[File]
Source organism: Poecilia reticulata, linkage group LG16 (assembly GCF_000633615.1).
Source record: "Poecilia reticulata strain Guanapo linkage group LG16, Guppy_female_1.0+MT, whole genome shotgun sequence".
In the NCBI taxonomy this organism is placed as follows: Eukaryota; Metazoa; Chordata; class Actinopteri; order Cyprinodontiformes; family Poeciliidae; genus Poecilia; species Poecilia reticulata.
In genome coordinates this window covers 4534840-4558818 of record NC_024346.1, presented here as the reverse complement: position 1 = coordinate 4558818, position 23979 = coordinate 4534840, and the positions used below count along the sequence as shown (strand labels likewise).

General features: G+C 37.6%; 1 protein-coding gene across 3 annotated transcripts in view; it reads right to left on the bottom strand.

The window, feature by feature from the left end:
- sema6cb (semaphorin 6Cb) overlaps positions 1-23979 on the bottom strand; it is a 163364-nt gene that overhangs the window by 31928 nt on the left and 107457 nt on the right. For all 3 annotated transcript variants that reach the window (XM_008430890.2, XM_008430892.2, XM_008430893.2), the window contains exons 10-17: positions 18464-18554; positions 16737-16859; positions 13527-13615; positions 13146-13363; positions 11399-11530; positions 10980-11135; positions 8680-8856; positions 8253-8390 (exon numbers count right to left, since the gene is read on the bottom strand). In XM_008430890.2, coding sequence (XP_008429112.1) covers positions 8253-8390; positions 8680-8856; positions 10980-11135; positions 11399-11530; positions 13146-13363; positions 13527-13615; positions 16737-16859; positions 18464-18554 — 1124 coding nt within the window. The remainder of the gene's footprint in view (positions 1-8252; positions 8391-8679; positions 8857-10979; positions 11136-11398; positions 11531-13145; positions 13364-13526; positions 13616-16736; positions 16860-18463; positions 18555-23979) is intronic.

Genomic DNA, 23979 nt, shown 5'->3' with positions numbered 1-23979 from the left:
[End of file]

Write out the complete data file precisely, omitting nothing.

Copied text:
Source organism: Poecilia reticulata, linkage group LG16 (assembly GCF_000633615.1).
Source record: "Poecilia reticulata strain Guanapo linkage group LG16, Guppy_female_1.0+MT, whole genome shotgun sequence".
In the NCBI taxonomy this organism is placed as follows: Eukaryota; Metazoa; Chordata; class Actinopteri; order Cyprinodontiformes; family Poeciliidae; genus Poecilia; species Poecilia reticulata.
In genome coordinates this window covers 4534840-4558818 of record NC_024346.1, presented here as the reverse complement: position 1 = coordinate 4558818, position 23979 = coordinate 4534840, and the positions used below count along the sequence as shown (strand labels likewise).

General features: G+C 37.6%; 1 protein-coding gene across 3 annotated transcripts in view; it reads right to left on the bottom strand.

The window, feature by feature from the left end:
- sema6cb (semaphorin 6Cb) overlaps positions 1-23979 on the bottom strand; it is a 163364-nt gene that overhangs the window by 31928 nt on the left and 107457 nt on the right. For all 3 annotated transcript variants that reach the window (XM_008430890.2, XM_008430892.2, XM_008430893.2), the window contains exons 10-17: positions 18464-18554; positions 16737-16859; positions 13527-13615; positions 13146-13363; positions 11399-11530; positions 10980-11135; positions 8680-8856; positions 8253-8390 (exon numbers count right to left, since the gene is read on the bottom strand). In XM_008430890.2, coding sequence (XP_008429112.1) covers positions 8253-8390; positions 8680-8856; positions 10980-11135; positions 11399-11530; positions 13146-13363; positions 13527-13615; positions 16737-16859; positions 18464-18554 — 1124 coding nt within the window. The remainder of the gene's footprint in view (positions 1-8252; positions 8391-8679; positions 8857-10979; positions 11136-11398; positions 11531-13145; positions 13364-13526; positions 13616-16736; positions 16860-18463; positions 18555-23979) is intronic.

Genomic DNA, 23979 nt, shown 5'->3' with positions numbered 1-23979 from the left: